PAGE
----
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A Journal on Angiology
Official Journal of the , the International Union of Phlebology and the
Indexed/Abstracted in: BIOSIS Previews, Current Contents/Clinical Medicine, EMBASE, PubMed/MEDLINE, Science Citation Index Expanded (SciSearch), Scopus
Impact Factor 0,899
International Angiology 2014 June;33(3):275-81
Quantitation of reflux and outflow obstruction in patients with CVD and correlation with clinical severity
Nicolaides A. 1, 2, Clark H. 3, Labropoulos N. 4, Geroulakos G. 5, Lugli M. 6, Maleti O. 7, 8 ✉
1 Vascular Surgery, Imperial College, London, UK;
2 St. George’s London/Nicosia Medical School, University of Nicosia, Nicosia, Cyprus;
3 Department of Medical Imaging and Radiation Sciences, Monash University, Melbourne, Australia;
4 Stony Brook University Medical Center, Stony Brook, NY, USA;
5 Vascular Surgery, Imperial College and Consultant Vascular Surgeon, North West London Hospitals Trust, London, UK;
6 Cardiovascular Department, Hesperia Hospital, Modena, Italy;
7 Vascular Surgery, Hesperia Hospital, Modena;
8 Surgery, Interuniversity Center of Phlebology, Italy
AIM: Chronic venous disease (CVD) is the result of venous reflux, obstruction or a combination of both. So far, attempts to correlate venous hemodynamic measurements with symptoms and signs of CVD have produced poor to moderate results, probably because of lack of methods to quantitate obstruction and combine measurements of reflux and obstruction. Our hypothesis is that the combination of quantitative measurements of (a) overall reflux (superficial and deep) and (b) overall outflow resistance i.e. including the collateral circulation would provide a hemodynamic index that should be related to the severity of the disease.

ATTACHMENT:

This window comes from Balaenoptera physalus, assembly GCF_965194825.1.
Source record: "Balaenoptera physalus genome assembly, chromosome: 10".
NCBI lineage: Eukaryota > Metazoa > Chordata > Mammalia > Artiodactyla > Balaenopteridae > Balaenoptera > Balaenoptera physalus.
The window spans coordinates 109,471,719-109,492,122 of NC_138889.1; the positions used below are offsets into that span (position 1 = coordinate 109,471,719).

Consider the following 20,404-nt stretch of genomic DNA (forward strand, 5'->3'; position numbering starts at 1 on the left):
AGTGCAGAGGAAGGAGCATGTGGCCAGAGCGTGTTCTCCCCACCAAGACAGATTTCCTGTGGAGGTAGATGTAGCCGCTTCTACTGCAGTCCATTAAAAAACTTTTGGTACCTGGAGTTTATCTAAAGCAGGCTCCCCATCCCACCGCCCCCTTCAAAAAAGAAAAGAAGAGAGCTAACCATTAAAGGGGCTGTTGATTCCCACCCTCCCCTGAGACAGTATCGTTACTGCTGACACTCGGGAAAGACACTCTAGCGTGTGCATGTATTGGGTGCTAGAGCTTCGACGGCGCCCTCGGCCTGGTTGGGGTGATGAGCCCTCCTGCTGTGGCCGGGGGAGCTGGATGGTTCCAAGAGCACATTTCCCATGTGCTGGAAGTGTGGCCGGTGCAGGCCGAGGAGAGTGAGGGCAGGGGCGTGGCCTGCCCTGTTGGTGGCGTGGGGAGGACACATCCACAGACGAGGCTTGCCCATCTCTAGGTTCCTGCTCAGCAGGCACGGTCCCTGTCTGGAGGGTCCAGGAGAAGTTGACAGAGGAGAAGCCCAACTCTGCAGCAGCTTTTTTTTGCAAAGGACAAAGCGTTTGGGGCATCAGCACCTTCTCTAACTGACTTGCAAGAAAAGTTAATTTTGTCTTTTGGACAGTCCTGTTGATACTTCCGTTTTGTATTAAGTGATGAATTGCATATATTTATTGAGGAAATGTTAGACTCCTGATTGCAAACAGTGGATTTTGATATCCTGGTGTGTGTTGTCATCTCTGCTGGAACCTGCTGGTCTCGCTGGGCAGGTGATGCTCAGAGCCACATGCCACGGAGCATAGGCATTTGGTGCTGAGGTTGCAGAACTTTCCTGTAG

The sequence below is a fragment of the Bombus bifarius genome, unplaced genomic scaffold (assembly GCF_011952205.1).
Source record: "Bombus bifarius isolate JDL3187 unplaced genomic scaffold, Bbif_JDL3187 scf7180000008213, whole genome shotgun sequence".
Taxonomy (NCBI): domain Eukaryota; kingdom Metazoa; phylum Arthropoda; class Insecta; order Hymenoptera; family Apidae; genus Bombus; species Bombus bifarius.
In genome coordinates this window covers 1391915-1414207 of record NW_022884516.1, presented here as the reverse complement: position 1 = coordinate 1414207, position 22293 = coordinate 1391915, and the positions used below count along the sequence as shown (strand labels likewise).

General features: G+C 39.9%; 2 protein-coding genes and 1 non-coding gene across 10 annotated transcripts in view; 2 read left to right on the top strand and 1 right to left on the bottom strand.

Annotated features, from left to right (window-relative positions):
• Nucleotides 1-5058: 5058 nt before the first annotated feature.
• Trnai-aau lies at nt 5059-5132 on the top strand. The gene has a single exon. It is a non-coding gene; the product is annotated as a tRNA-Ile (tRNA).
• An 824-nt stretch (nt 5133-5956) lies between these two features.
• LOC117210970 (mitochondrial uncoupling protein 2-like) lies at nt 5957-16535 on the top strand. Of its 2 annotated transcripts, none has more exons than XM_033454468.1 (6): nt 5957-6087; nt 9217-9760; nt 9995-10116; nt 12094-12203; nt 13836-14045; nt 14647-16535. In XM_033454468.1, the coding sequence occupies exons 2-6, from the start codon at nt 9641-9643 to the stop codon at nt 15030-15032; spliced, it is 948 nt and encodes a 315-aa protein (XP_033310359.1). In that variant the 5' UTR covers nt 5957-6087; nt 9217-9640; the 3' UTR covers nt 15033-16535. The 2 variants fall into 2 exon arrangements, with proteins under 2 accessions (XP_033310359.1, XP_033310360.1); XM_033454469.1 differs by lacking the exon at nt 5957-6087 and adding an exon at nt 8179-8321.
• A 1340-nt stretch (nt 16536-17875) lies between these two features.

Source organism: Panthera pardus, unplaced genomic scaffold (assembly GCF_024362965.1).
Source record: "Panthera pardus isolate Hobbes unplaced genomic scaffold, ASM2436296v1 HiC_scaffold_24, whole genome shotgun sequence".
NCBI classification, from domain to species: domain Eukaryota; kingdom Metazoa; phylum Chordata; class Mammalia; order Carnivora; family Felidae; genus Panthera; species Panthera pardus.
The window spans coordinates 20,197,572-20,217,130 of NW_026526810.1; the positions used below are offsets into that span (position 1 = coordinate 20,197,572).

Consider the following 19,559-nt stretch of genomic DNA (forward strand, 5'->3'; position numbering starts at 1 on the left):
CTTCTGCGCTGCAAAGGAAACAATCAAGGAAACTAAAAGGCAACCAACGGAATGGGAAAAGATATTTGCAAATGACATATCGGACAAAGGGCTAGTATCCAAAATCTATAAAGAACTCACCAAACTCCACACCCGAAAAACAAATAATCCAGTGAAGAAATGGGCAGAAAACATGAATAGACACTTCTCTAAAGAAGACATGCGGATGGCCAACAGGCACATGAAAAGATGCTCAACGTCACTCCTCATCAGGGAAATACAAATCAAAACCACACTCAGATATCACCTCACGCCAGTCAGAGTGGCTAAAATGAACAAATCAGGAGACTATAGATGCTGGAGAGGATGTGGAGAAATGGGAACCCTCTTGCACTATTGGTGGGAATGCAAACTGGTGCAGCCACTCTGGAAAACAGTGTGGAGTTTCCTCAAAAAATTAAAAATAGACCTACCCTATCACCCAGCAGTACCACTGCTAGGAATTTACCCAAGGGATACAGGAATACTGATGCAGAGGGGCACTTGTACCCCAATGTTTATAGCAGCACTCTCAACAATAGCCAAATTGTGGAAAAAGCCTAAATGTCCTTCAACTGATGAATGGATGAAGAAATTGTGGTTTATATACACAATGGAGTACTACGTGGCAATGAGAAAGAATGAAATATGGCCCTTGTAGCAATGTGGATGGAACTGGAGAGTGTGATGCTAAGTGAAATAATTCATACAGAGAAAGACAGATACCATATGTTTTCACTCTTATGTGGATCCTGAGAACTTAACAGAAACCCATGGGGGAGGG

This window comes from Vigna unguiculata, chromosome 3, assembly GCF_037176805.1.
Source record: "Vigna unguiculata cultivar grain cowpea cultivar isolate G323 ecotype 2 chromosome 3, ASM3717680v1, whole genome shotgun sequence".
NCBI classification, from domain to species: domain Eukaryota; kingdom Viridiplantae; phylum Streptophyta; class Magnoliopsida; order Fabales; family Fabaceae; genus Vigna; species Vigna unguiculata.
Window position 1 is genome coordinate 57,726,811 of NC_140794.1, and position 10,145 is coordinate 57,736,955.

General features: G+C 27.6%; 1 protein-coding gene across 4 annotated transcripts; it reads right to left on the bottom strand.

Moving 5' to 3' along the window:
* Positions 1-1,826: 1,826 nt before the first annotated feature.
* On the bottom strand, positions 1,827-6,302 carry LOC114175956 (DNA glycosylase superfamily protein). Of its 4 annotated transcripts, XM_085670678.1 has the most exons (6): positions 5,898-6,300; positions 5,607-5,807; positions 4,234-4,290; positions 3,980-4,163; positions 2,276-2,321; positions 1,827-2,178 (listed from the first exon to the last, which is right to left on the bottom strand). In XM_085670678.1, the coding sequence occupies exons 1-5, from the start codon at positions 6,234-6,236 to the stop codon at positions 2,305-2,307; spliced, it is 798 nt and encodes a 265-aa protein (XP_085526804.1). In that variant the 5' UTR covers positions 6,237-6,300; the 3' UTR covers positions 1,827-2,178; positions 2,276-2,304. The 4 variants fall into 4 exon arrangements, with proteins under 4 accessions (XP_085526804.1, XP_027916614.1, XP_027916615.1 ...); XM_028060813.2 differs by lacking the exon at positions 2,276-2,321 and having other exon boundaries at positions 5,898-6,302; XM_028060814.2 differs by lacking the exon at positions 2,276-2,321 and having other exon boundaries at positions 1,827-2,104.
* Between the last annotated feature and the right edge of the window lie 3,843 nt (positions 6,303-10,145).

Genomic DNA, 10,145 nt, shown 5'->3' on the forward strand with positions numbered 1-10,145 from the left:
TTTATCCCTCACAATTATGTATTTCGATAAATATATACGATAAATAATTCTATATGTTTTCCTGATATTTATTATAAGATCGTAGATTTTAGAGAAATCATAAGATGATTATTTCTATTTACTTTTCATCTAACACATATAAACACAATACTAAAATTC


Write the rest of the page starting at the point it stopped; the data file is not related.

METHODS: Twenty-five limbs with chronic venous disease and 1 limb from a healthy volunteer (VCSS 0-13) were studied. The clinical CEAP classification was C0 in one limb, C1 in 2 limbs, C2 in 10 limbs, C3 in 3 limbs, C4 in 1 limb, C5 in 6 limbs and C6 in 3 limbs. Air-plethysmography was used to measure reflux (VFI in mL/s) when the subject changed position from horizontal to standing. Subsequently, with the subject horizontal and the foot elevated 15 cm, simultaneous recordings of pressure and volume were made on release of a proximal thigh cuff inflated to 70 mmHg. Pressure change was recorded with a needle in the foot and volume change with air-plethysmography. Flow (Q in mL/min) was calculated at intervals of 0.1 seconds from tangents on the volume outflow curve. Outflow resistance (R) was calculated at 0.1 second intervals by dividing pressure by the corresponding flow (R=P/Q). R increased markedly at pressures lower than 25 mmHg due to decrease in vein cross-sectional area, so resistance at 25 mmHg (R25) was used in this study.
RESULTS: In a multivariable linear regression analysis with VCSS as the dependent variable, both VFI and R25 were independent predictors (P<0.001). Using the constant (0.595) and regression coefficients, the regression equation provided a Hemodynamic Index (HI) or estimated VCSS=0.595 + (VFI x 0.41) + (R25 x 98). Thus, HI could be calculated for every patient by substituting VFI and R25 in the equation. HI or calculated VCSS was linearly related to the observed VCSS (r=0.86).
CONCLUSION: The results indicate that the combination of quantitative measurements of reflux and outflow resistance provide a hemodynamic index which is linearly related to the VCSS. These findings need to be confirmed in larger series.